Lucas and Rosie date. They flirt. They each deal with some personal demons – him an injury that ended his pro-surfing career, her the mysterious behaviour of her little brother who seems to have gotten himself into some kind of trouble. Through it all, they despair that despite their obvious feelings for each other, they have no future together once their shared apartment situation comes to an end.
As characters, Rosie and Lucas are fairly traditional contemporary love interests. When we are in Rosie’s head, she’s ditzy and insecure. But when we are in Lucas’s head, she comes across much more appealing and pulled together. Conversely, Lucas presents himself as unworthy and broken, yet Rosie sees him as suave and worldly. I could never decide if this was some clever writing trick or just a case of inconsistent characterization.
My biggest issue with The American Roommate Experiment is that there is absolutely no reason that Rosie and Lucas can’t be together as a couple. I never understood why their dates had to be experimental instead of real. They’re openly attracted to each other. Lucas’s imminent return to Spain would prove no more than a hiccup if they planned a future together. Rosie’s mental angst about them being ‘just friends’ and their dates being ‘just experiments’ make her look a bit dimwitted given how openly Lucas expresses his attraction and more-than-friendly affection for her. Even worse, possibly, is Lucas’ conviction that he is damaged goods with no prospects or nothing to offer her, especially since his career-ending injury was trotted out only when this particular plot point was needed. Too, if you missed the multitude of anvils about Lucas being a great cook and the convenient fact that their neighbor’s daughter is the executive chef at the trendiest restaurant in the city, then you must have read a different book. Some stuff is mentioned about Rosie’s bad dating history and Lucas’ determination not to date. It seemed as if Armas couldn’t come up with a good conflict to keep these two apart, so she just threw a bunch of stuff out there to see what the cat would lick up.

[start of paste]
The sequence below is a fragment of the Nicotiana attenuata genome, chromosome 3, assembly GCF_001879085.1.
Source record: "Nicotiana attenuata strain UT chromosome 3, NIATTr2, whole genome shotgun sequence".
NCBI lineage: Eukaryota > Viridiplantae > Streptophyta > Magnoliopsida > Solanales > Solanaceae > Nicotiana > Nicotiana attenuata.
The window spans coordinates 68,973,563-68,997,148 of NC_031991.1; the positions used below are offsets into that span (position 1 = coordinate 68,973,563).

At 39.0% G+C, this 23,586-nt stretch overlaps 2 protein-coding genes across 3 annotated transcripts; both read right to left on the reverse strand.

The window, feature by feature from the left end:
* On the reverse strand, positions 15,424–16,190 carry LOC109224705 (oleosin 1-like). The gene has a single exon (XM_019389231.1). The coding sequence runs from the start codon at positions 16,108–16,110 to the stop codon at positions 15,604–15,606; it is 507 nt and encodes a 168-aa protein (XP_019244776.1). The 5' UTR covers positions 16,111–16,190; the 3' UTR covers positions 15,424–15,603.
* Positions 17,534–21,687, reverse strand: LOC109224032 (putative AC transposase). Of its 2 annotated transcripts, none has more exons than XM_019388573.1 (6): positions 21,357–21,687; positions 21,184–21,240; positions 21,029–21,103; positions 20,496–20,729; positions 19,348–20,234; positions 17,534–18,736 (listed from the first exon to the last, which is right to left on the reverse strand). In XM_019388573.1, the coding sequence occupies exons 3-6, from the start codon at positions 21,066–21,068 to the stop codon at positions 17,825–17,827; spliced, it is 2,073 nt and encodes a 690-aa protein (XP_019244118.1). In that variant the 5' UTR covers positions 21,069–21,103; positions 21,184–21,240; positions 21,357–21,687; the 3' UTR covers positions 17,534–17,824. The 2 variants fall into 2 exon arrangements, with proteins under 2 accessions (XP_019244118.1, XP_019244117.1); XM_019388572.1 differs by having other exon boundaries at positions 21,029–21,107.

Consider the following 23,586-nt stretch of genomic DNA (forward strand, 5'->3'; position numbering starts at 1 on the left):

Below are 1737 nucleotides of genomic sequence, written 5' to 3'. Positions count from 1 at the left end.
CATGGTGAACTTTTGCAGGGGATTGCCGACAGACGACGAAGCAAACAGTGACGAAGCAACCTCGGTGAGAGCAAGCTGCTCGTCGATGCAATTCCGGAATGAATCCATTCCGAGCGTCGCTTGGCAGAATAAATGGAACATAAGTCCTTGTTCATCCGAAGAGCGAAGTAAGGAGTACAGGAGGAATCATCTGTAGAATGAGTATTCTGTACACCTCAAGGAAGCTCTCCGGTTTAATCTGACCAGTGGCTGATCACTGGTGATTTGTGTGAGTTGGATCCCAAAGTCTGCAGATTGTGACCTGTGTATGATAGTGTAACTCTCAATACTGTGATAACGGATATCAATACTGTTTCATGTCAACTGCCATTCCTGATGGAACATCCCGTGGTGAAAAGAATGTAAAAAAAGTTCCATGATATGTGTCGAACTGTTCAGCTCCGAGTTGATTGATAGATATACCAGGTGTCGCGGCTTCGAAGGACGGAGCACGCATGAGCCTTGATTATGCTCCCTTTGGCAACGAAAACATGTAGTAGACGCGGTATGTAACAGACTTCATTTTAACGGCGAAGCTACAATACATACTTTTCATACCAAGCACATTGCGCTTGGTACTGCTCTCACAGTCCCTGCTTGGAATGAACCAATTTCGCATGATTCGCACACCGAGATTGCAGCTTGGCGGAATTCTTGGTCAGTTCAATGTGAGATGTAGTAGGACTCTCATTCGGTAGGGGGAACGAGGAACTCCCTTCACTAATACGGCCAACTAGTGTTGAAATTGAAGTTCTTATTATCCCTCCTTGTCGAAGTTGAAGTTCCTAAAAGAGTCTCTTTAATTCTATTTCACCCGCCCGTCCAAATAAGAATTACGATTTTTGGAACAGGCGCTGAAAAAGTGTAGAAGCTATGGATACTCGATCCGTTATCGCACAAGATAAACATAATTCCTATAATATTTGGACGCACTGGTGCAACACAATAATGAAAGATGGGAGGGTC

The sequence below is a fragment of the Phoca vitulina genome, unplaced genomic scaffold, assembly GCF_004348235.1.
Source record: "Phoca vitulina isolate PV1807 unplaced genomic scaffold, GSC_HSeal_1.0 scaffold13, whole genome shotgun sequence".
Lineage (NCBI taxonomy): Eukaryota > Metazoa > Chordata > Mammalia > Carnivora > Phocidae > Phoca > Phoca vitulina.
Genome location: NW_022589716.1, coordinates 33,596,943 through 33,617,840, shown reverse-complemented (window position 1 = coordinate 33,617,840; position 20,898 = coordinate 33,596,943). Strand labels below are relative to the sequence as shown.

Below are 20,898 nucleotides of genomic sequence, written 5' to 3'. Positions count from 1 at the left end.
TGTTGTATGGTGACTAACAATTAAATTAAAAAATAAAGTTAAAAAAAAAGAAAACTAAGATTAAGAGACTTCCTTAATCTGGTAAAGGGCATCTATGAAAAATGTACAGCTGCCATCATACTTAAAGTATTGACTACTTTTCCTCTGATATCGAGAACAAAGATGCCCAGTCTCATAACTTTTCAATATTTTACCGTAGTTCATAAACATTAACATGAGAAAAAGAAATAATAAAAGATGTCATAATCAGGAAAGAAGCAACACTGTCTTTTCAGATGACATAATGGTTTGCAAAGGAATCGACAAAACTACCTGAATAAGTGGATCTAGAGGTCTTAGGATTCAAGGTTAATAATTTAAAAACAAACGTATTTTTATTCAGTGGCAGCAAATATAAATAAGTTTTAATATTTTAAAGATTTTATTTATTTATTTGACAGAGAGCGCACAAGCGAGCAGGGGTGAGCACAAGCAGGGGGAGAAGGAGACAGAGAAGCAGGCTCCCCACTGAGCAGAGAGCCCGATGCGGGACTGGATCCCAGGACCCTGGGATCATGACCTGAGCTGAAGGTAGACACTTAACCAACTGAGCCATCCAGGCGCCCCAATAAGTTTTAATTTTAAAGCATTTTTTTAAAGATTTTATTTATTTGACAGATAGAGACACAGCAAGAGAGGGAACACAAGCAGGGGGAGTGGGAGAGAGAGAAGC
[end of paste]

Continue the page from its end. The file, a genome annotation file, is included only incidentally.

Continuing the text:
This is sold as a slow burn romance, with the strangers-to-friends-to-lovers trajectory. However, given Rosie’s Instagram-inspired crush and lack of conflict between the two, I never got the sensation of slow anything. Rosie and Lucas are instant friends, their attraction is open and obvious, and there is never any doubt as to where they will end up. Any slowness in the development of their relationship is the result of manufactured drama or interrupted intimacy.
The American Roommate Experiment is a stand-alone sequel to The Spanish Love Deception. I suppose if you loved Armas’ first book, you will enjoy this one as well. I found it to be a case of the whole being greater than the sum of its parts. Several times I groaned in exasperation, but I felt compelled to keep reading so clearly something worked. But if you want a really good ‘forced to share an apartment’ love story, check out Neil Simon’s 1977 movie classic The Goodbye Girl. It’s a bit dated, but dang if it doesn’t hit the enemies-to-friends-to-lovers trope on the head.